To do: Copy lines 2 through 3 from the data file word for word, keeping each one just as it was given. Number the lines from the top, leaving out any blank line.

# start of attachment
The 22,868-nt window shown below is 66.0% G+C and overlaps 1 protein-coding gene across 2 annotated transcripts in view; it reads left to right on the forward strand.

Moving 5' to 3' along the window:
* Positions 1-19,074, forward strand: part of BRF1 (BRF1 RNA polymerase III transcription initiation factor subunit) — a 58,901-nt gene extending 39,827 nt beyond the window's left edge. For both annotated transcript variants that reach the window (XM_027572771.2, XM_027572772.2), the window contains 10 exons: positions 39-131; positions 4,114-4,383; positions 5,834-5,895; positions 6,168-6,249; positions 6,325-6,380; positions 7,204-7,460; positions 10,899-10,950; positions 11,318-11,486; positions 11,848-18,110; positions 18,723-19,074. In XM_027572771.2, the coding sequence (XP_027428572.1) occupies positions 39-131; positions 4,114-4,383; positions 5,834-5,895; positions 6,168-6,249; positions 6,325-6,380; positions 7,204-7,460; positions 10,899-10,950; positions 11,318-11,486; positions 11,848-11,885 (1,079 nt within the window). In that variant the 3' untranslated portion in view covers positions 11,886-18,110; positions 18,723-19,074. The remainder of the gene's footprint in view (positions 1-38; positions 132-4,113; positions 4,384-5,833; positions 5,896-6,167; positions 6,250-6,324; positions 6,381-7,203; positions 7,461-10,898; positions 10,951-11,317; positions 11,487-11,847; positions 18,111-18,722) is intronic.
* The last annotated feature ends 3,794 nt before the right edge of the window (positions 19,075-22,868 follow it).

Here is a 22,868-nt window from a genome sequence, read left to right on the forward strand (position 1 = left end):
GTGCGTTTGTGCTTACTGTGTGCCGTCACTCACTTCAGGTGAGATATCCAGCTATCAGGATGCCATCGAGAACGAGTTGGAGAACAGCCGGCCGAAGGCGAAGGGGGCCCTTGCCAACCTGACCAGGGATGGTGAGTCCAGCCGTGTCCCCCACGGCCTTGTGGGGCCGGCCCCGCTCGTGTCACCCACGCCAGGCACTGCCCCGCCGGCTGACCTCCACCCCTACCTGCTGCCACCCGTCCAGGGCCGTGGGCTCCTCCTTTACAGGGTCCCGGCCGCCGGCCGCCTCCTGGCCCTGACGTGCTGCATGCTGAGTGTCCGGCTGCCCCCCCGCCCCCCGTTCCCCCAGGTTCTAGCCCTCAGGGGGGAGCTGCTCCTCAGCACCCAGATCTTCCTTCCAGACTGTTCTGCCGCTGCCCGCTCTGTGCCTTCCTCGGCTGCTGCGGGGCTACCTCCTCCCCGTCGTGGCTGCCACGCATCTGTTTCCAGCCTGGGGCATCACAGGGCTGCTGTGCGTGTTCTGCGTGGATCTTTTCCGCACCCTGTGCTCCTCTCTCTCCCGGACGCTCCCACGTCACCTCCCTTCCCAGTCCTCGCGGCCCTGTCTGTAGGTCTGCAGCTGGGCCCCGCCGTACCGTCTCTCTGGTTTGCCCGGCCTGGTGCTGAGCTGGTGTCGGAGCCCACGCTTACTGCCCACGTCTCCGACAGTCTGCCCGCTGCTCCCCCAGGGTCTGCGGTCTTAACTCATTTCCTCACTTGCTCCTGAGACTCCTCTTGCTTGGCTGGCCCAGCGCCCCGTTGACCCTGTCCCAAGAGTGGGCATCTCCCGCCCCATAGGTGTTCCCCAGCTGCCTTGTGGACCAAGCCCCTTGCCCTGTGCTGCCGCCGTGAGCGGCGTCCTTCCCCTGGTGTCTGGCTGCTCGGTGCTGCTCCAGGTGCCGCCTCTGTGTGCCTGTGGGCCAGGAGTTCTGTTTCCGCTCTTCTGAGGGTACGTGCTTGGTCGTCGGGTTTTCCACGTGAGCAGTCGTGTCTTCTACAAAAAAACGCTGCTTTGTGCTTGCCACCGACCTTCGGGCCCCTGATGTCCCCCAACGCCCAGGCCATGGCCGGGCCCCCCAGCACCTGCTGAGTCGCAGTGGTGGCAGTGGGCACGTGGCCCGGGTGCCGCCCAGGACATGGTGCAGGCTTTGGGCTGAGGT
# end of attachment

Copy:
Moving 5' to 3' along the window:
* Positions 1-19,074, forward strand: part of BRF1 (BRF1 RNA polymerase III transcription initiation factor subunit) — a 58,901-nt gene extending 39,827 nt beyond the window's left edge. For both annotated transcript variants that reach the window (XM_027572771.2, XM_027572772.2), the window contains 10 exons: positions 39-131; positions 4,114-4,383; positions 5,834-5,895; positions 6,168-6,249; positions 6,325-6,380; positions 7,204-7,460; positions 10,899-10,950; positions 11,318-11,486; positions 11,848-18,110; positions 18,723-19,074. In XM_027572771.2, the coding sequence (XP_027428572.1) occupies positions 39-131; positions 4,114-4,383; positions 5,834-5,895; positions 6,168-6,249; positions 6,325-6,380; positions 7,204-7,460; positions 10,899-10,950; positions 11,318-11,486; positions 11,848-11,885 (1,079 nt within the window). In that variant the 3' untranslated portion in view covers positions 11,886-18,110; positions 18,723-19,074. The remainder of the gene's footprint in view (positions 1-38; positions 132-4,113; positions 4,384-5,833; positions 5,896-6,167; positions 6,250-6,324; positions 6,381-7,203; positions 7,461-10,898; positions 10,951-11,317; positions 11,487-11,847; positions 18,111-18,722) is intronic.